11. On 22 April 2013, the Gujarat HC delivered the judgement and agreed with the petitioners that the addition of Part IXB to the Constitution is unconstitutional since it lacks the required ratification, namely, half of the states as required by Art 368(2) in 2013. The HC declared the whole Part IXB of Constitution of India ultra vires to Constitution including the arts which are related to the Multi-state CS and CS in the UT.
12. The HC's decision, however, had no effect on Art 19(1)(c) which talk about right to form CS and the addition of Art 43B since they are not challenged in the aforesaid PIL. Art 243ZH to Art 243ZT of Part IXB have been declared ultra vires to Constitution of India.
13. The Union of India filed a request for a stay of the Gujarat HC's decision, which was denied by the HC. As a result, the Union of India, aggrieved by the judgement of Gujarat HC filed an appeal before the SC for its kind perusal on the decision.
1. The 97th CA Act was enacted by the Lok Sabha on 27 December 2011 and the Rajya Sabha on 28 December2011. The Presidential assent to the aforementioned Amendment was given on 12 January 2012 and CA was published in the Indian Official Gazette on 13 January 2012 taking effect on 15 February 2012.
2. The aforementioned CA was passed under Art 368(1) of Indian Constitution and introduced Part IXB which encompasses Art 243ZH to Art 243ZT and brought Art 19(1)(c) and Art 43 in the Constitution of India.
3. The “CS” is a state subject under Entry 33 of List Ⅱ of Seventh Schedule and states have the power to enact legislations concerned with it under Art 246(3) of Constitution of India.
4. The Union Govt has power related to multi-state co-operatives under Entry 44 of List Ⅰ of Seventh Schedule and power to enact legislations for the same under Art 246(1) of Constitution of India.
5. The Union Govt passed the aforesaid CA which tends to regulate the state subject that is “CS” without the ratification of half of the states as required under Art 368(2).
6. As per Art 368(2), any amendment to Seventh Schedule by the Parliament requires the ratification by half of the SLs before presenting such amendment for the assent of President.
7. The Part IXB related to CS in one state of the said amendment was challenged by filing a PIL in the Gujarat HC in 2012. The HC declared whole Part IXB of Constitutional of India ultra vires on procedural grounds.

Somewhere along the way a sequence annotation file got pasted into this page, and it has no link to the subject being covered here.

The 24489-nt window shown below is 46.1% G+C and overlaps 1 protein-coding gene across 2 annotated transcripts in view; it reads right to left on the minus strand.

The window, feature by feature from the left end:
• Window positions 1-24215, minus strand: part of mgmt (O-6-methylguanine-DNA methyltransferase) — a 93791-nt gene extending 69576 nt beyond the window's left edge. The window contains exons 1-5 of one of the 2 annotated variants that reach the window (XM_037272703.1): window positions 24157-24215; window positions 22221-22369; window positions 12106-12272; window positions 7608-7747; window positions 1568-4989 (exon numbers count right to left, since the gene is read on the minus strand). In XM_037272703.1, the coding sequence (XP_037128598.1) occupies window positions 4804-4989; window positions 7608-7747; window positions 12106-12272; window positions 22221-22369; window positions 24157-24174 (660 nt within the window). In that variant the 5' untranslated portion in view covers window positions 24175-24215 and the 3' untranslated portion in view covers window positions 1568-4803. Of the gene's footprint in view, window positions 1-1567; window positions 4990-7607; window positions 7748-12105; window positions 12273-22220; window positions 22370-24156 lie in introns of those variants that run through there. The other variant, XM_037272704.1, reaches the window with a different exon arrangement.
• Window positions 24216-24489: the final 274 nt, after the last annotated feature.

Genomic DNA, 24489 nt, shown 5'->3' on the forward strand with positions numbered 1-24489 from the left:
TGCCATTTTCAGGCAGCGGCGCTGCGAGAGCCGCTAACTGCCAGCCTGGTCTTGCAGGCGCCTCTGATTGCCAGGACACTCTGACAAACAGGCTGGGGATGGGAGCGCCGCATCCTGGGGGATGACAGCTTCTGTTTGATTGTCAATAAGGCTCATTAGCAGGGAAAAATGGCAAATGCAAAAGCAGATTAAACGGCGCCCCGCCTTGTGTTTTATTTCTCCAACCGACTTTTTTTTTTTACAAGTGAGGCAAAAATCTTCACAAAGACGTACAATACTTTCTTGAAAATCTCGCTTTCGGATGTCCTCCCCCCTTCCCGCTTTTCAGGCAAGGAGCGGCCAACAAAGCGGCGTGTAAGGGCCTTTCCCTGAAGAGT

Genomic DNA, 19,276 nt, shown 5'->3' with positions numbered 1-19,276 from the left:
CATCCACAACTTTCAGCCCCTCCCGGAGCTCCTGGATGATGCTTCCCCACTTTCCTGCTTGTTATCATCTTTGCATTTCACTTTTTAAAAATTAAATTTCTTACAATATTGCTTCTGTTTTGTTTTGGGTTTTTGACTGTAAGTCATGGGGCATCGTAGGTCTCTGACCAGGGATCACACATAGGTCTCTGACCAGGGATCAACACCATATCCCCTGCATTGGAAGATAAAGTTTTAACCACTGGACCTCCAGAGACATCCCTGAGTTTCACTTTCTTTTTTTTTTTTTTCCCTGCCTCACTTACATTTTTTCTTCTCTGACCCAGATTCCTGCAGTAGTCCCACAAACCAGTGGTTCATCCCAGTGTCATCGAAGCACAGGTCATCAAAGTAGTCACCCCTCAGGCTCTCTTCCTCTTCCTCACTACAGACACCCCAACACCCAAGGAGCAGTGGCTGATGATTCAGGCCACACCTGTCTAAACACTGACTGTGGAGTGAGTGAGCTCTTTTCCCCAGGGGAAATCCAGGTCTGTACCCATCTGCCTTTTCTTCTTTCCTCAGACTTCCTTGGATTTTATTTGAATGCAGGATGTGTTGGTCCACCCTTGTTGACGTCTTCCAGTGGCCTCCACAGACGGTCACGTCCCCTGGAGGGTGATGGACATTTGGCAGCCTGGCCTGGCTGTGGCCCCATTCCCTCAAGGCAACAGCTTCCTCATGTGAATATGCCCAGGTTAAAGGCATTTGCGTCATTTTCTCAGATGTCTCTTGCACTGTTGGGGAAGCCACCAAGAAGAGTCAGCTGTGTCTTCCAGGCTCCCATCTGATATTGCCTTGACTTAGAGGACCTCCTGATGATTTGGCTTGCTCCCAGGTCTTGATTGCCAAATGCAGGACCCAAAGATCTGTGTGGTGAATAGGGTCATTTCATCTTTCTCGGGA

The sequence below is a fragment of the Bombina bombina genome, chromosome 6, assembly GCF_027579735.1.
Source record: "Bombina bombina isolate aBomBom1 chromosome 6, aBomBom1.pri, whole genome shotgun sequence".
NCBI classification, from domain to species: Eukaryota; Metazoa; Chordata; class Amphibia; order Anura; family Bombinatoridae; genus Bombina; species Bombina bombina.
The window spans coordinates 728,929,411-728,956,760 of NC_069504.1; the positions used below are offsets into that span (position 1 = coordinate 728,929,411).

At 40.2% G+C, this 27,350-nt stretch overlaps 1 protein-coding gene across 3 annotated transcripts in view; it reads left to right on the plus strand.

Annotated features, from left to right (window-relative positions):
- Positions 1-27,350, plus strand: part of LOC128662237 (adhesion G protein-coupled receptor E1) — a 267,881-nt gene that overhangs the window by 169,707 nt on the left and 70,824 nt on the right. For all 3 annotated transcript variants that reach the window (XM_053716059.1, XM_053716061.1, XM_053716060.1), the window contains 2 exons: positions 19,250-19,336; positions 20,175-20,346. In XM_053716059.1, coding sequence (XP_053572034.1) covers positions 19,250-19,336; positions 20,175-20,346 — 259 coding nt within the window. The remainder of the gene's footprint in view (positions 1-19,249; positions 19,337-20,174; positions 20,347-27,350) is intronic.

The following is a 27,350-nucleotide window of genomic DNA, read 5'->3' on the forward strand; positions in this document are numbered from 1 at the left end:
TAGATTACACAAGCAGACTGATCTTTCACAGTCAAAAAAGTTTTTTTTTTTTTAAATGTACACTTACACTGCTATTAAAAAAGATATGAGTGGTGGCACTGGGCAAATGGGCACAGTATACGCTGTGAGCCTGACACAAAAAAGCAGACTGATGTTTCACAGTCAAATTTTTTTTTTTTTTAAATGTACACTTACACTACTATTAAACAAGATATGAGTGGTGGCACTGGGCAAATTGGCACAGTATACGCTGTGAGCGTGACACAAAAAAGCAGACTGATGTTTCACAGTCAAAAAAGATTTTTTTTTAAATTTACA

1. Two British Acts, the Cooperative Societies Act of 1904 and the Cooperative Societies Act of 1912 are credited with establishing the co-operative movement in India. The Government of India Act 1935 followed this trendwith 'CS' listed in entry 33 of the Provincial list.
2. After the 97th Amendment, 17 out of 28 states had already implemented legislative measures in accordance with Part IXB, implying that more than half of the states had accepted and applied the requirements of Part IXB.
3. The 97th CA to the Constitution was preceded by extensive consultation with state governments and state co-operative ministers. A committee was constituted by the UG consisting of members of the State governments, various ministers of the central government and public officials to recommend ways for effective co-operative organisations.
4. The development and growth of CS in India is not up to the mark. They were facing impediments like delay in election, holding of office for long period of time by nominated officers, lack of democratic process and accountability. Thus, the Union Govt felt the need to provide a basic legal and uniform framework for their regulation after consultation with state and state government and state co-operative ministers.
5. No state govt has challenged the said provision till now. Thus, it implies that they concur with the said amendment and has no grievances over this CA.
GENERALIZATION OF THE MATERIAL FACTS
1. Any addition or removal, or any amendment, or any change to an article, or any list of subjects or any chapter, or any part, or any schedule, or Constitution of India, or any body of laws,
2. by any Government, or any Statutory or Non-Statutory body, or any authority,
3. provided that such change to the body of laws requires any consultation, or any ratification, or any method, or any procedure, or any course of action to be taken beforehand according to the Constitution of India,
4. on the condition that such course of action is followed partly, or inadequately or not followed at all as per the Constitution of India,
5. provided that such change to the body of law restricts rights or powers of any Govt, or any Statutory or Non-Statutory body or any authority,
6. notwithstanding that such authority has not shown any disapproval of such change being done without following required course of action,
7. irrespective of the fact such course of action is followed indirectly or can be inferred from circumstances,